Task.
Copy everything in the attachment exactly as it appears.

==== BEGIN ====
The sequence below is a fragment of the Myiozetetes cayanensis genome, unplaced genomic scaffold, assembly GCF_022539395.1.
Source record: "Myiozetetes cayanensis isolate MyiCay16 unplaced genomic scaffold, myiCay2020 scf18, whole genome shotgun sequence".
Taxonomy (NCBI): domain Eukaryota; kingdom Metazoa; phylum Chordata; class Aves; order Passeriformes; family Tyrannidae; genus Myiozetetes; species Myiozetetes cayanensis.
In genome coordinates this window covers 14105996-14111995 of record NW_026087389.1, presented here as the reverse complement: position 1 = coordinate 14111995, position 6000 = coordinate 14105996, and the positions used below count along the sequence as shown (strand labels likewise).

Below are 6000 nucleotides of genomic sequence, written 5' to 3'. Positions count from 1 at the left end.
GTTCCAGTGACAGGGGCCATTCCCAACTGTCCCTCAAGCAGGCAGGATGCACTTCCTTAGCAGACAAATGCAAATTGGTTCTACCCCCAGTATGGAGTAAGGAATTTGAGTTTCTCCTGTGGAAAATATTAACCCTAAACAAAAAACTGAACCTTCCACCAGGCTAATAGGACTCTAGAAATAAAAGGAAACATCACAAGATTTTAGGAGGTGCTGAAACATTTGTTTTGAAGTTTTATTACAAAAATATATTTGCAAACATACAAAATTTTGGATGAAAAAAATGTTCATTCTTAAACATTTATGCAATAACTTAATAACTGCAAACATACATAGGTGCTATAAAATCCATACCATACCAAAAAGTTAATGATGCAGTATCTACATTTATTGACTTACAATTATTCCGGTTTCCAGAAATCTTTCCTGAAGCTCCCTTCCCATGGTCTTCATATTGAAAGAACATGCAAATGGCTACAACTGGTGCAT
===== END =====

The sequence below is a fragment of the Myiozetetes cayanensis genome, unplaced genomic scaffold, assembly GCF_022539395.1.
Source record: "Myiozetetes cayanensis isolate MyiCay16 unplaced genomic scaffold, myiCay2020 scf18, whole genome shotgun sequence".
Taxonomy (NCBI): domain Eukaryota; kingdom Metazoa; phylum Chordata; class Aves; order Passeriformes; family Tyrannidae; genus Myiozetetes; species Myiozetetes cayanensis.
In genome coordinates this window covers 14105996-14111995 of record NW_026087389.1, presented here as the reverse complement: position 1 = coordinate 14111995, position 6000 = coordinate 14105996, and the positions used below count along the sequence as shown (strand labels likewise).

Below are 6000 nucleotides of genomic sequence, written 5' to 3'. Positions count from 1 at the left end.
GTTCCAGTGACAGGGGCCATTCCCAACTGTCCCTCAAGCAGGCAGGATGCACTTCCTTAGCAGACAAATGCAAATTGGTTCTACCCCCAGTATGGAGTAAGGAATTTGAGTTTCTCCTGTGGAAAATATTAACCCTAAACAAAAAACTGAACCTTCCACCAGGCTAATAGGACTCTAGAAATAAAAGGAAACATCACAAGATTTTAGGAGGTGCTGAAACATTTGTTTTGAAGTTTTATTACAAAAATATATTTGCAAACATACAAAATTTTGGATGAAAAAAATGTTCATTCTTAAACATTTATGCAATAACTTAATAACTGCAAACATACATAGGTGCTATAAAATCCATACCATACCAAAAAGTTAATGATGCAGTATCTACATTTATTGACTTACAATTATTCCGGTTTCCAGAAATCTTTCCTGAAGCTCCCTTCCCATGGTCTTCATATTGAAAGAACATGCAAATGGCTACAACTGGTGCAT